Combining cookie and JWT bearer authentication in ASP.NET Core

This post discusses how to combine cookie authentication with JWT bearer authentication in an ASP.NET Core application without manipulating the token in any way – like it is suggested in several articles on the web.

Disclaimer: The approach described in this article works with ASP.NET Core 3.0 and later versions.

Recently, while developing a single page application with Angular and an ASP.NET Core 3 backend, we got the requirement to integrate pre-generated HTML sites. These sites were self-contained, and each consisted of a bunch of JavaScript, JSON, CSS and image files. In order to make them available, we host these view packages in a flat file storage and let the user access them via an API controller that is part of our REST API. You might be asking why we are doing this using such an odd approach. The reason is, access to these sites has to be restricted to only specific users which are already present in our SPA.

Such an HTML site consists of many assets – as mentioned above – that all require access restrictions. Since we want to avoid having to manipulate any of the contents (e.g. by setting a Bearer header for XHR requests), we needed a way to provide the user information (i.e. their claims) to our API controller. Cookies were the obvious approach, since we also host everything (the SPA and the REST API) under the same domain. The API controller uses the [Authorize] attribute to require basic authorization.

Setting up the authentication pipeline

As the first step, we add the cookie authentication middleware to the ASP.NET pipeline. As you can see in the code below, this is done in addition to the JWT bearer middleware that is already in use by the SPA.

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// JwtBearerDefaults.AuthenticationScheme == "Bearer"
// CookieAuthenticationDefaults.AuthenticationScheme == "Cookie"

services
  .AddAuthentication(o =>
  {
    o.DefaultAuthenticateScheme = JwtBearerDefaults.AuthenticationScheme;
    o.DefaultChallengeScheme = JwtBearerDefaults.AuthenticationScheme;
  })
  .AddJwtBearer()
  .AddCookie(CookieAuthenticationDefaults.AuthenticationScheme, o =>
  {
    o.ExpireTimeSpan = TimeSpan.FromMinutes(30); // optional
  });

Defining the multi-scheme policy

As a second step we have to create a new authorization policy multiSchemePolicy that causes ASP.NET to pick up information from both authentication mechanisms. Setting this as the default policy, well, makes it the default for all requests to controller methods that require authorization. The following code shows how this policy is built using the AuthorizationPolicyBuilder class.

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var multiSchemePolicy = new AuthorizationPolicyBuilder(
    CookieAuthenticationDefaults.AuthenticationScheme,
    JwtBearerDefaults.AuthenticationScheme)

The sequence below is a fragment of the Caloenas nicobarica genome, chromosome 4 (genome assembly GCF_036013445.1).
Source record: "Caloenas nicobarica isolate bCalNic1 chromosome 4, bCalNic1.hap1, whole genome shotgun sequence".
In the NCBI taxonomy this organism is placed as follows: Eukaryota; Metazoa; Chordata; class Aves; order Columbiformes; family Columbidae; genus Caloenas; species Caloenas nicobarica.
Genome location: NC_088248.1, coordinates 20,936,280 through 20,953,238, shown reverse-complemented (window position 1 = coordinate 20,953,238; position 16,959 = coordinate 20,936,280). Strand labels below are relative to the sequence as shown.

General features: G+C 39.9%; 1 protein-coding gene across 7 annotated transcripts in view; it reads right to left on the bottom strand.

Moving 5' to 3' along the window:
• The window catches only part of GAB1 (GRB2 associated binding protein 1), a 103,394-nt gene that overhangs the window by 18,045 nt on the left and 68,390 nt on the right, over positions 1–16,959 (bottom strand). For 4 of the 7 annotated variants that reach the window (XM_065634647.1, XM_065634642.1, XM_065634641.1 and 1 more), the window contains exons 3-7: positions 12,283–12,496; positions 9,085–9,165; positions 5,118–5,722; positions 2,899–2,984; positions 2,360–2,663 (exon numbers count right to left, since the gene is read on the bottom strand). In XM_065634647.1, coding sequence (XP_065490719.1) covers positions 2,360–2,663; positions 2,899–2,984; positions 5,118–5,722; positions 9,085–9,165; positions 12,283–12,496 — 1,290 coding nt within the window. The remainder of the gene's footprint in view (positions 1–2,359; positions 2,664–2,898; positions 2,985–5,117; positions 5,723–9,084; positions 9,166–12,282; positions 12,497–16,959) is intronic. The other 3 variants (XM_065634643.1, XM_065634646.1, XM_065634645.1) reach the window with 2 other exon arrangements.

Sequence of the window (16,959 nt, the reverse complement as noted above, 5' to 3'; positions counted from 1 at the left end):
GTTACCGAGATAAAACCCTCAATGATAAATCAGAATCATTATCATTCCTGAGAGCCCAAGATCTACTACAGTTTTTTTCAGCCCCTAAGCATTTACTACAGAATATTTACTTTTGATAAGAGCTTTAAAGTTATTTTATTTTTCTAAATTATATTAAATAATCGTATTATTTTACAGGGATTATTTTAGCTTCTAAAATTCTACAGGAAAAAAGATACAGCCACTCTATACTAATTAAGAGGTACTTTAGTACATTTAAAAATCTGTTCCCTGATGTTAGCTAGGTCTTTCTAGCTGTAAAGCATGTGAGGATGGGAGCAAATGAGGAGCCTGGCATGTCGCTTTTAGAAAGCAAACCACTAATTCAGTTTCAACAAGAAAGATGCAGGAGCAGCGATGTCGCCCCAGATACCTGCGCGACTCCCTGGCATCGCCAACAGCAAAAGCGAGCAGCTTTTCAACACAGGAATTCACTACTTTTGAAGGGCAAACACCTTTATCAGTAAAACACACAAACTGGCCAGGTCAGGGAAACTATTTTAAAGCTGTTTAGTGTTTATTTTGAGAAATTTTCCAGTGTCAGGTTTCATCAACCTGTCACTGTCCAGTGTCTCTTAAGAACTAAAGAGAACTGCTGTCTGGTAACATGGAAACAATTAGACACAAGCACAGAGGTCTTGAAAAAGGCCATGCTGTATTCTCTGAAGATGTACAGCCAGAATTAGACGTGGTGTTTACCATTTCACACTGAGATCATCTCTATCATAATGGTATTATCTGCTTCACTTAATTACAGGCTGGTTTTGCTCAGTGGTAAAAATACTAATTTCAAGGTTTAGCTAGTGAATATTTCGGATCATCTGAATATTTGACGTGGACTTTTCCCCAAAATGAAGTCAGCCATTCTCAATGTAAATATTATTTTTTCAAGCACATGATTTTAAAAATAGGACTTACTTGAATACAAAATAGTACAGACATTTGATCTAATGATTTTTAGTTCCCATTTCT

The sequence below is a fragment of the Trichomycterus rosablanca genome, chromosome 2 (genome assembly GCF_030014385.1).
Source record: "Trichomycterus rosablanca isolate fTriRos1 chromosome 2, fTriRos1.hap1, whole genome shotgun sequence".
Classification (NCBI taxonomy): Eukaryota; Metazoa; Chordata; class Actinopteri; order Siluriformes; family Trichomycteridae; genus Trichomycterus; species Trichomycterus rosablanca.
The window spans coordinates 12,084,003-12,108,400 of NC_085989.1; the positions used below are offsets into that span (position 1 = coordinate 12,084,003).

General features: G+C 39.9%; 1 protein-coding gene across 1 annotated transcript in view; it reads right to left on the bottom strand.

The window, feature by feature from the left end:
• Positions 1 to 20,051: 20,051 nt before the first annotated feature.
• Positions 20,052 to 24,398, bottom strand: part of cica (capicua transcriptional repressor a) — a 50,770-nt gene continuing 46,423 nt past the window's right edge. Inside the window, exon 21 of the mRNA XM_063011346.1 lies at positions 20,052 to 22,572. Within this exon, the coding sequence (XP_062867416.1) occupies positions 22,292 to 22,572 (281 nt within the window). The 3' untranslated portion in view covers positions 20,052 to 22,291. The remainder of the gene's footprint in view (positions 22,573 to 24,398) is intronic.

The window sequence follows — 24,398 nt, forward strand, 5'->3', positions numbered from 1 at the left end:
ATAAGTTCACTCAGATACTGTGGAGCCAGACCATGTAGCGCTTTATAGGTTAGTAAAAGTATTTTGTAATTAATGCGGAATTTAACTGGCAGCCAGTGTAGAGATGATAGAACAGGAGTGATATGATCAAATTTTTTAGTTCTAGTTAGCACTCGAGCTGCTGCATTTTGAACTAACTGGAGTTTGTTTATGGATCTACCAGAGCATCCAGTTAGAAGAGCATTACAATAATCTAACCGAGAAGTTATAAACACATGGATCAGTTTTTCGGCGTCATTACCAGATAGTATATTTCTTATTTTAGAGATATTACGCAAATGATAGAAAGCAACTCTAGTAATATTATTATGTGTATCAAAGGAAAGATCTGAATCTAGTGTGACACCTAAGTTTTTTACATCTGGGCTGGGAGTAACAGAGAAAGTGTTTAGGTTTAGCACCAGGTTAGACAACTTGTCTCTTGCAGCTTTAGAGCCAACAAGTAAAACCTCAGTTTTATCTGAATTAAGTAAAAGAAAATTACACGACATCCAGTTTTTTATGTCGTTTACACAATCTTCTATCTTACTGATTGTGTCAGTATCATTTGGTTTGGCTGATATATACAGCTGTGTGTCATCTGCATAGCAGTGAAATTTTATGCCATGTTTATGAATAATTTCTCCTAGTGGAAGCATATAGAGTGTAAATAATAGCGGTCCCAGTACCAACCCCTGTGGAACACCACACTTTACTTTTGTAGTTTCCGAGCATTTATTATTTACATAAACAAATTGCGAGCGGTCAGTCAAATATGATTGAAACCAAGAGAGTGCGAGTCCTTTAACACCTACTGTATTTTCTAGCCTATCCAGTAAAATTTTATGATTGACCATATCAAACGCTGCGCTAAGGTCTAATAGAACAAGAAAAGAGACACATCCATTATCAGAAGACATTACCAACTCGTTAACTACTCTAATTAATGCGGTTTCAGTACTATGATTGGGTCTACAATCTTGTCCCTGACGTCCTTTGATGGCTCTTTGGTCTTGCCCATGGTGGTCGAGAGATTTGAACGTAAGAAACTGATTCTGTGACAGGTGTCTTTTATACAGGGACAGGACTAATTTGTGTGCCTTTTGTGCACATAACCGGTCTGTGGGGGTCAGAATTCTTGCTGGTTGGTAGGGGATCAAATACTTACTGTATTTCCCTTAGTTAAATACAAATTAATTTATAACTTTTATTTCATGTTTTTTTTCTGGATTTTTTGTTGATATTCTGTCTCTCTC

.RequireAuthenticatedUser()
  .Build();

services.AddAuthorization(o => o.DefaultPolicy = multiSchemePolicy);

Signing in using the cookies scheme

As the last step, we want to set the cookie without explicitly requiring the user to provide their credentials again. Since the user is already signed into the single page application, we provide a REST endpoint that is called by the SPA before accessing the pre-generated HTML sites. The most simple approach could look like the following code.

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[Authorize]
[HttpPost("setcookie")]
public async Task<ActionResult> SignInWithCookie()
{
  await HttpContext.SignInAsync(
    CookieAuthenticationDefaults.AuthenticationScheme, 
    HttpContext.User);

  return NoContent();
}

By calling HttpContext.SignInAsync(...) a cookie with encrypted content is set, which name defaults to .AspNetCore.Cookies. In the browser this might appear in multiple chunks.

Cookie set by ASP.NET Core consisting of two chunks Fig. 1: Cookie set by ASP.NET Core consisting of two chunks

Further considerations

Bear in mind that when the cookie is set for the same domain as the SPA is using, the cookie is now also transmitted with every subsequent XHR request by the SPA. But if you configured the policy as explained above, ASP.NET Core is smart enough to merge both schemes into a single user with a single identity that can be access via HttpContext.User. On the other hand you cannot easily infer which scheme was used for authorization when accessing the user in the HTTP context.

Additionally, we now have to make sure the cookie is deleted once the user signs out of the single page application. Otherwise you will encounter problems when a different user uses the application but the cookie is still sent from the previous user.

In case you need more a more sophisticated authorization logic, this also works with the described multi-scheme policy. You simply have to register additional policies when adding the authorization middleware and extend the authorization attribute on the controller with the policy name, e.g. [Authorize("MySuperAdminPolicy")]:

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services
  .AddAuthorization(o =>
  {
    o.DefaultPolicy = multiSchemePolicy;
    o.AddPolicy(
      "MySuperAdminPolicy", 
      b => b.Requirements.Add(new MySuperAdminRequirement()));
  });

I hope you enjoyed this blog post and found it useful. Maybe it helped you implementing a similar odd requirement. I’m open to your thoughts on this subject, or how to improve this post.

Thank you!

Title photo by kalei peek